> java -version
java version "1.7.0-ea"
Java(TM) SE Runtime Environment (build 1.7.0-ea-b122)
Java HotSpot(TM) 64-Bit Server VM (build 20.0-b03, mixed mode)
> java -Xinternalversion
Java HotSpot(TM) 64-Bit Server VM (20.0-b03) for linux-amd64 JRE (1.7.0-ea-b122),
built on Dec 16 2010 01:03:29 by "java_re" with gcc 4.3.0 20080428 (Red Hat 4.3.0-8)

As you can see, the original HotSpot was compiled with GCC 4.3.0 while I used 4.4.3 on my local machine. The SPECjbb2005 benchmark was configured to use 16 warehouses. I have compared the scores of the two versions compiled by me with GCC and Clang respectively with the score achieved by the original HotSpot version from the early access binary package:

                                        
Table 1: SPECjbb2005 score
 JDK 1.7.0-ea-b122, HotSpot 64-Bit Server VM (20.0-b03)
jbb2005
score
GCC 4.3.0GCC 4.4.3GCC 4.5.2Clang 2.8Clang trunk
108997100%108792100%109494100%10461296%10380895%

Again, the Clang compiled code loses against its GCC counterpart. It is approximately 4% slower. One feature which was actively promoted at the FOSDEM presentation was link time optimization (LTO). Unfortunately I couldn't get this running with Clang 2.8 on my Linux box. I searched the web a bit and found the following interesting blog: "Using LLVM's link-time optimization on Ubuntu Karmic". However, it only describes how to get LTO working with llvm-gcc, which is a GCC front end based on LLVM. Clang itself only seems to support LTO on MacOS X out of the box.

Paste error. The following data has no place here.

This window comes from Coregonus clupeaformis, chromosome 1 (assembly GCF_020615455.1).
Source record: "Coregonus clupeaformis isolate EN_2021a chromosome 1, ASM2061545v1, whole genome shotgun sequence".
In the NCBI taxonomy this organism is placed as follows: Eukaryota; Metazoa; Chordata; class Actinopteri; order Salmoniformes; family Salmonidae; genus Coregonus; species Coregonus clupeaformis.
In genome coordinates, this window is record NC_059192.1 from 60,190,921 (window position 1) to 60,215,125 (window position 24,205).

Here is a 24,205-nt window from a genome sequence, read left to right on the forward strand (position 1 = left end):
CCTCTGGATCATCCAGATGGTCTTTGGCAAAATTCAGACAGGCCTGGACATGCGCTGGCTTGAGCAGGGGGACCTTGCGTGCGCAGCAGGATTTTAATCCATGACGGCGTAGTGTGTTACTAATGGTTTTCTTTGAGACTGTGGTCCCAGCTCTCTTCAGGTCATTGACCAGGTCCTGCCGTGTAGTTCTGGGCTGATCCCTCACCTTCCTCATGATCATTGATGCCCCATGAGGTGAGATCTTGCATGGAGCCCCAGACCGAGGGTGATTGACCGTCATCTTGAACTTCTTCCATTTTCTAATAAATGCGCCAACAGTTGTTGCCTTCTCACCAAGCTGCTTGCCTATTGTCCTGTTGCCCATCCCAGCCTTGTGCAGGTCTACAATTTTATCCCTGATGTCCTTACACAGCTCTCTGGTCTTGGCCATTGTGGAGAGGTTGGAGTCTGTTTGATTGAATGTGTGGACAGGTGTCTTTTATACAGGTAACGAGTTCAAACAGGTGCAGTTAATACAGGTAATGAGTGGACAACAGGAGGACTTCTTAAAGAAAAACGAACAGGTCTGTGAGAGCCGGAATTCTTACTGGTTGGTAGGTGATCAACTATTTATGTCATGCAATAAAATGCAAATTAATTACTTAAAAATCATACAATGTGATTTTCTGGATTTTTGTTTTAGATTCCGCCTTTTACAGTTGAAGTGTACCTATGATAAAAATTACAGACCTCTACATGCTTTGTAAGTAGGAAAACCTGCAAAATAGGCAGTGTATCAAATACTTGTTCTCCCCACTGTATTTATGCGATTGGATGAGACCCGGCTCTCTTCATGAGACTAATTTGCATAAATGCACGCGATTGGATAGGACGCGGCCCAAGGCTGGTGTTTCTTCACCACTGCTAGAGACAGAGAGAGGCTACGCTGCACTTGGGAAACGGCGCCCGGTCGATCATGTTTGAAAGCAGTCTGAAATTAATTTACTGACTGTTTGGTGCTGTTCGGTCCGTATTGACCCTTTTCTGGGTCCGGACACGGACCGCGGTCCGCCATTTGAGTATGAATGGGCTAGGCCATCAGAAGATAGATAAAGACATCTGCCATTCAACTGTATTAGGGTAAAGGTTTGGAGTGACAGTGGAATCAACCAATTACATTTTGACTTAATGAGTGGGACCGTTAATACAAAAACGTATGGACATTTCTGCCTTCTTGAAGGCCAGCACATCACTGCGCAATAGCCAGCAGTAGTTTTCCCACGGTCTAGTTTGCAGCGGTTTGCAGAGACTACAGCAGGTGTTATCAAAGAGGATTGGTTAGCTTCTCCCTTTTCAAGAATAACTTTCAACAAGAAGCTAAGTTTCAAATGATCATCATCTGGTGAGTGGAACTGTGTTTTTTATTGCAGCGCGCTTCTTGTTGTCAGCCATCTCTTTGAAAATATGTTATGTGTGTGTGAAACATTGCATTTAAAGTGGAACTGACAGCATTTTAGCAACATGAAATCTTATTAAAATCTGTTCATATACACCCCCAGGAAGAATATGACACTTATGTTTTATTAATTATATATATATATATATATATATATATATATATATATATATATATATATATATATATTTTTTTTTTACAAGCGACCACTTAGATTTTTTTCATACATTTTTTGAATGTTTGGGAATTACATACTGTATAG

Updated Feb. 22nd 2011: I also did performance measurements for the two new compiler version, but here the results didn't changed significantly, so I just add the new numbers here for reference. (Notice that the results oscillated +/-1% during benchmarking, so the actual differences shouldn't be taken too seriously.)

Conclusion

Updated Feb. 22nd 2011: While the overall GCC compatibility is excellent  the Clang compile times and and the compile times are impressive, the performance of the generated code is still lacking behind a recent GCC version. Nevertheless, Clang has an excellent C/C++ front end which produces very comprehensive warnings and error messages. If you are developing macro intensive C or heavily templateized C++ code, this feature alone can save you much more time than you loose trough longer compile times. Taking into consideration Clangs nice design and architecture and the fact that it must still be considered quite new, I think it may become a serious challenger for the good old GCC in the future.

Disclaimer

Please note that theSPECjbb2005 results published on this page come from non-compliant benchmark runs and should be considered as published under the "Research and Academic Usage" paragraph of the "SPECjbb2005 Run and Reporting Rules"